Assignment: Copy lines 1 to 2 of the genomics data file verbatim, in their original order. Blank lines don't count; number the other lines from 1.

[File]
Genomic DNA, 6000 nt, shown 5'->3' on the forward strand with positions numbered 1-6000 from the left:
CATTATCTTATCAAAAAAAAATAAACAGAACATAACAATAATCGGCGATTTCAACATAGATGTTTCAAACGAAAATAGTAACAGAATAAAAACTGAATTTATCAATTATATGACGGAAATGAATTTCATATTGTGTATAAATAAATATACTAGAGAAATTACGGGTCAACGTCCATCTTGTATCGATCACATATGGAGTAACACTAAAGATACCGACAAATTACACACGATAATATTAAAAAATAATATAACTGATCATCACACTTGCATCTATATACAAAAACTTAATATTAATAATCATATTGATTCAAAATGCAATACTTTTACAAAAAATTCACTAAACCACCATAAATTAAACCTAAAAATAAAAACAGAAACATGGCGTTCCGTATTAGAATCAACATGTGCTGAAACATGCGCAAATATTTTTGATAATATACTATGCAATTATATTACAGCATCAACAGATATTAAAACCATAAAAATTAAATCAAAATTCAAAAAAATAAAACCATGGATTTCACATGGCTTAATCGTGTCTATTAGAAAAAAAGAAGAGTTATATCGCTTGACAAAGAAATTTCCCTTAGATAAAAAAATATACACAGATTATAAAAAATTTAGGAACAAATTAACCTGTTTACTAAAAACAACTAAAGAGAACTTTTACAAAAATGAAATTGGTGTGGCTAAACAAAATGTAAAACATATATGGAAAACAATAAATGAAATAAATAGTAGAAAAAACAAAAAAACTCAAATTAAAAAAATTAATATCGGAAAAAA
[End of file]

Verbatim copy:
Genomic DNA, 6000 nt, shown 5'->3' on the forward strand with positions numbered 1-6000 from the left:
CATTATCTTATCAAAAAAAAATAAACAGAACATAACAATAATCGGCGATTTCAACATAGATGTTTCAAACGAAAATAGTAACAGAATAAAAACTGAATTTATCAATTATATGACGGAAATGAATTTCATATTGTGTATAAATAAATATACTAGAGAAATTACGGGTCAACGTCCATCTTGTATCGATCACATATGGAGTAACACTAAAGATACCGACAAATTACACACGATAATATTAAAAAATAATATAACTGATCATCACACTTGCATCTATATACAAAAACTTAATATTAATAATCATATTGATTCAAAATGCAATACTTTTACAAAAAATTCACTAAACCACCATAAATTAAACCTAAAAATAAAAACAGAAACATGGCGTTCCGTATTAGAATCAACATGTGCTGAAACATGCGCAAATATTTTTGATAATATACTATGCAATTATATTACAGCATCAACAGATATTAAAACCATAAAAATTAAATCAAAATTCAAAAAAATAAAACCATGGATTTCACATGGCTTAATCGTGTCTATTAGAAAAAAAGAAGAGTTATATCGCTTGACAAAGAAATTTCCCTTAGATAAAAAAATATACACAGATTATAAAAAATTTAGGAACAAATTAACCTGTTTACTAAAAACAACTAAAGAGAACTTTTACAAAAATGAAATTGGTGTGGCTAAACAAAATGTAAAACATATATGGAAAACAATAAATGAAATAAATAGTAGAAAAAACAAAAAAACTCAAATTAAAAAAATTAATATCGGAAAAAA